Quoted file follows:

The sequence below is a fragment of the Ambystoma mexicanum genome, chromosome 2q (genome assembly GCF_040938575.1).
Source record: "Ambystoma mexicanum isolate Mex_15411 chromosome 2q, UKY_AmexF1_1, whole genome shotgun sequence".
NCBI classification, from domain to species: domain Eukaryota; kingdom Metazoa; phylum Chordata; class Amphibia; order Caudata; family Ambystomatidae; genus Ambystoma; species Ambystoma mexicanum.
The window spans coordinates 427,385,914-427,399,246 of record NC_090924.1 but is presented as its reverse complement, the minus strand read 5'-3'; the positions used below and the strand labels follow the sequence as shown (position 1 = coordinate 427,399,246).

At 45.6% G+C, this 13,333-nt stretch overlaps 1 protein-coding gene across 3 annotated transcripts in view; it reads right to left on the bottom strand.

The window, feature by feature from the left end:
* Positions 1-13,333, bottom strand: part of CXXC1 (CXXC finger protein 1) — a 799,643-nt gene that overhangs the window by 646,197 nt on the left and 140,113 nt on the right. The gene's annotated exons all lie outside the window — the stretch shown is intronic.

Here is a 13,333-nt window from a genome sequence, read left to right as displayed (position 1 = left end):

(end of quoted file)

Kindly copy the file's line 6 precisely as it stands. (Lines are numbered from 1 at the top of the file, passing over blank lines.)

The window, feature by feature from the left end: